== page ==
By day, Lisa (last name withheld) in Charleston, South Carolina has it all together: a solid marriage, beautiful kids, thriving career. By night, however, the beauty fades and something more sinister takes over. Lisa suffers from chronic, unpredictably spaced nightmares and has for decades. "Sometimes I will have multiple per night. Sometimes I will go two or three weeks without [one]," she explains in an email interview.
Lisa isn't visited by the second coming of Freddy Krueger or anything like that, but the content of these terrible dreams is still pretty jarring. In one recurring nightmare, she's driving too fast through a notorious Atlanta highway interchange known as "Spaghetti Junction," and goes off the edge, crashing to her death. "It goes through my mind that I know I am doing it and everyone is going to be so disappointed in me," she says.
Another example has her hunting down a demon in her mother-in-law's house. "I have to work hard to climb and get to the demon, who is deep within the house, but with each dream I get closer," she recalls. "The most recent one, I was looking through a knot in the wood door and he was looking back at me, eye to eye. It was horrible."
Everyone has the occasional nightmare. Roughly 5 percent of the general population has at least one bad dream per week, says clinical psychologist and sleep expert Dr. Michael Breus in an email interview. "Nightmares typically happen during REM sleep, during the middle and later portions of the night," he explains. "Because of where nightmares tend to fall in the sleep cycle, and because of the intensity of their imagery and emotions, nightmares will result in some degree of awakening. You may bolt upright in bed and have trouble returning to sleep, thanks to a nightmare."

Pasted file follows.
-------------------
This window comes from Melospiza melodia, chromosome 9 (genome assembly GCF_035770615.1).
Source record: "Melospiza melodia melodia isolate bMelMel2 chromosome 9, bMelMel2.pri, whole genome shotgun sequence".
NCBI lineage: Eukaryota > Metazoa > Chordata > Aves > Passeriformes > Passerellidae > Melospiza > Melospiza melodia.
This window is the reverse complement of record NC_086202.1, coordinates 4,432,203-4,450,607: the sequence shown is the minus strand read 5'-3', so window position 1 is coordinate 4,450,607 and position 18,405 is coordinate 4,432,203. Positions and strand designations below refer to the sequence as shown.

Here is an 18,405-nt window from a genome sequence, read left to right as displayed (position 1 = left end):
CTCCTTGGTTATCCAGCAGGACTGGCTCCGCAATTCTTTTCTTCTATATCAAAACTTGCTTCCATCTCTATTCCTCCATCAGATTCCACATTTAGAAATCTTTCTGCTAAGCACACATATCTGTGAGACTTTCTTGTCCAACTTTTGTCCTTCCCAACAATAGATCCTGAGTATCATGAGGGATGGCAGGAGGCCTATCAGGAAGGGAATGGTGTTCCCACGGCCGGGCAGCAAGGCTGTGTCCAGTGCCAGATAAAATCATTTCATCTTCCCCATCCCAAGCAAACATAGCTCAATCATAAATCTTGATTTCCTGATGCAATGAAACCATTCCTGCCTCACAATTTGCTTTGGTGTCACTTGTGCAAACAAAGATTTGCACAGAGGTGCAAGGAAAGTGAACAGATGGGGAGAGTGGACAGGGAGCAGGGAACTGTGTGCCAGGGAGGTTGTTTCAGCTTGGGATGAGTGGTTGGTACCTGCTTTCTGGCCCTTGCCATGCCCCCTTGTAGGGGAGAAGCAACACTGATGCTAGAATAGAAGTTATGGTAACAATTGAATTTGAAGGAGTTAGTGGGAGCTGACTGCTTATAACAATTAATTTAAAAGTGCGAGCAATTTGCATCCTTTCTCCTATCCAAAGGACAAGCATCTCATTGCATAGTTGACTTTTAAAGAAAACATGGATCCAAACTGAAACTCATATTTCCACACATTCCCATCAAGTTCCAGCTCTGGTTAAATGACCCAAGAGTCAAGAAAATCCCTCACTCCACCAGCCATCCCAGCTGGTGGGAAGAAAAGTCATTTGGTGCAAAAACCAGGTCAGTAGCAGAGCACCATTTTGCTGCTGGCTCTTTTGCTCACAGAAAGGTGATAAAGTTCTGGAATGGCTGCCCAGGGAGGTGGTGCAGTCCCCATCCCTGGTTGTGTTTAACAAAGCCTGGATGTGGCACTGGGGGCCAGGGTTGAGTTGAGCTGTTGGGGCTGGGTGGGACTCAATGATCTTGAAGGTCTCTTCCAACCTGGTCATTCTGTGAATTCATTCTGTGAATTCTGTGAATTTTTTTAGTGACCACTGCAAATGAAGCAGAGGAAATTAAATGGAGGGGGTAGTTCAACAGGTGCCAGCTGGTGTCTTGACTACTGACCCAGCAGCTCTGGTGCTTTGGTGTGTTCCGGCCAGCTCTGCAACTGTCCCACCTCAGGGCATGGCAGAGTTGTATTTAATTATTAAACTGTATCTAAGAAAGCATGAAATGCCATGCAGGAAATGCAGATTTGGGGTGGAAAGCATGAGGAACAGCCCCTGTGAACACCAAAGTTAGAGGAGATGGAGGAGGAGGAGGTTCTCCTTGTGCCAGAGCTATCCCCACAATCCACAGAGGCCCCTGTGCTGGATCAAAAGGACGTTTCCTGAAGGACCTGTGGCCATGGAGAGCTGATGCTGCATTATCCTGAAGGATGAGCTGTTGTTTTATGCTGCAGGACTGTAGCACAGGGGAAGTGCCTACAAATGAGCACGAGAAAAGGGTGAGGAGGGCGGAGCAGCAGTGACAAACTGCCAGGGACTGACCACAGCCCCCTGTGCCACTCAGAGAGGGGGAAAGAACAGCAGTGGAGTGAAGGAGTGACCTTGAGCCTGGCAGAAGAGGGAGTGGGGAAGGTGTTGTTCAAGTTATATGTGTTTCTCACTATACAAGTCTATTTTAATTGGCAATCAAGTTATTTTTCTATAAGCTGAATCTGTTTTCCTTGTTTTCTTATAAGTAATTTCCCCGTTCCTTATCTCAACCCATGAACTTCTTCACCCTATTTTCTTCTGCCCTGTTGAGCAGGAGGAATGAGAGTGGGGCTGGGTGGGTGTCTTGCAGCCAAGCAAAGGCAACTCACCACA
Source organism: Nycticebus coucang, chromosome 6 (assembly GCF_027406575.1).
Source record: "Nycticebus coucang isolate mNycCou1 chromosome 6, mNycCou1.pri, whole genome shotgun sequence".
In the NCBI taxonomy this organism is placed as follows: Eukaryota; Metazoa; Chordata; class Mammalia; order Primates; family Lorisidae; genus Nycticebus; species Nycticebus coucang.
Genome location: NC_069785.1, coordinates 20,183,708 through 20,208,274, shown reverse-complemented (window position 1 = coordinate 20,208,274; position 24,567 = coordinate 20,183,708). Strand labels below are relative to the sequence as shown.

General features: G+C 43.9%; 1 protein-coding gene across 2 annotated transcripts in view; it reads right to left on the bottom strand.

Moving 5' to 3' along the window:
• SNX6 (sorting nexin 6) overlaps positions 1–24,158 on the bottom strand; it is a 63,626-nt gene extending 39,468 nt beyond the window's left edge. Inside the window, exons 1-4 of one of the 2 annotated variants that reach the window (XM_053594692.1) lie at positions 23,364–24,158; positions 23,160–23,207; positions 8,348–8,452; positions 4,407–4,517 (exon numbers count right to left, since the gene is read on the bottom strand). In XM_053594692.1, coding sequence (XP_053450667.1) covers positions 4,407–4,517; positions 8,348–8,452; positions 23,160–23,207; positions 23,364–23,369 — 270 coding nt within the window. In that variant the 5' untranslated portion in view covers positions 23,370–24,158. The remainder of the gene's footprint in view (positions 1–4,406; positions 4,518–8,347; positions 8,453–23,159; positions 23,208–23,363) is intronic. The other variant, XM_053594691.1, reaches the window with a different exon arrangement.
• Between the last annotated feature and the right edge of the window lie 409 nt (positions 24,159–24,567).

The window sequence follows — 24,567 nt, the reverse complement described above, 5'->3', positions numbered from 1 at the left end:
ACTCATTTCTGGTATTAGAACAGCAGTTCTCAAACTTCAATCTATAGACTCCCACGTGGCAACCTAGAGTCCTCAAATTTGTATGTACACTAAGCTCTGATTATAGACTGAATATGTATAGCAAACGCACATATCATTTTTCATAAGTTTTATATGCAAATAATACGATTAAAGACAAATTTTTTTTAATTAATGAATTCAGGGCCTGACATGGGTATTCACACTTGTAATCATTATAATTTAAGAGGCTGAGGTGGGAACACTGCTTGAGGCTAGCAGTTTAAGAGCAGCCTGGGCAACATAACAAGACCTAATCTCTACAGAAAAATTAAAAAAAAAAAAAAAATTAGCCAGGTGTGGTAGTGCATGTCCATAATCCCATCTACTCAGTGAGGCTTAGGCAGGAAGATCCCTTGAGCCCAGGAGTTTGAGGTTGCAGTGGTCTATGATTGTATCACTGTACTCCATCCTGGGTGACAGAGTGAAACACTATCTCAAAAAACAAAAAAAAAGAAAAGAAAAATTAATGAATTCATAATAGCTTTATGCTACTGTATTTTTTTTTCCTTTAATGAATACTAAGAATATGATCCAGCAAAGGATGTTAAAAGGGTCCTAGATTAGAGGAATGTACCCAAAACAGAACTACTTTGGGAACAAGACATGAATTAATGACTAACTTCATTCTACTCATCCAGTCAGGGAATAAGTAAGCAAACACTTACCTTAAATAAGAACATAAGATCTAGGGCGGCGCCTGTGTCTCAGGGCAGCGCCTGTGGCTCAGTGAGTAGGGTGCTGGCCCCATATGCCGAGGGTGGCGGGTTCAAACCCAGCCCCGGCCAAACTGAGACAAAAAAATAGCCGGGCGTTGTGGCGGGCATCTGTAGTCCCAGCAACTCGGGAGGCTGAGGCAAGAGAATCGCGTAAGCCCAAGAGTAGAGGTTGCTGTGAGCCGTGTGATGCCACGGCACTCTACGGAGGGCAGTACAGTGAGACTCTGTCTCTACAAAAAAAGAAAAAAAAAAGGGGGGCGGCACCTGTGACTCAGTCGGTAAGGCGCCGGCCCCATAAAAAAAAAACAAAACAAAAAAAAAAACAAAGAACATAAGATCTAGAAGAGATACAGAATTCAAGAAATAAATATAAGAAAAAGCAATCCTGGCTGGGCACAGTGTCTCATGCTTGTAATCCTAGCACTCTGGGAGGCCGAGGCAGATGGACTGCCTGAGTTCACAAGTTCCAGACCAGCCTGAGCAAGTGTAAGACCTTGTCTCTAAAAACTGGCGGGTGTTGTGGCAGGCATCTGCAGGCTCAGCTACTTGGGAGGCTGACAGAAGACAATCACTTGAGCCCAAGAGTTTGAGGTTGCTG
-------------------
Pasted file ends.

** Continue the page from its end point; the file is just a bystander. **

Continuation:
We don't know exactly why nightmares happen, but Breus says it's possible that they help the brain, "practice, prepare for and even anticipate difficult or dangerous experiences in waking life." In fact, often such issues need attention in daylight hours, so it's possible that Lisa lives in fear of a highway crash or needs to talk some things over with her mother-in-law. "Of course it's possible that nightmares, like dreams in general, don't have a primary function — that they're a byproduct of other activities in the body," says Breus. "But most sleep scientists think that dreams and nightmares exist for some purpose."
One study found the most common nightmare was falling, followed by dreams of being chased, of dying, feeling lost, and feeling trapped.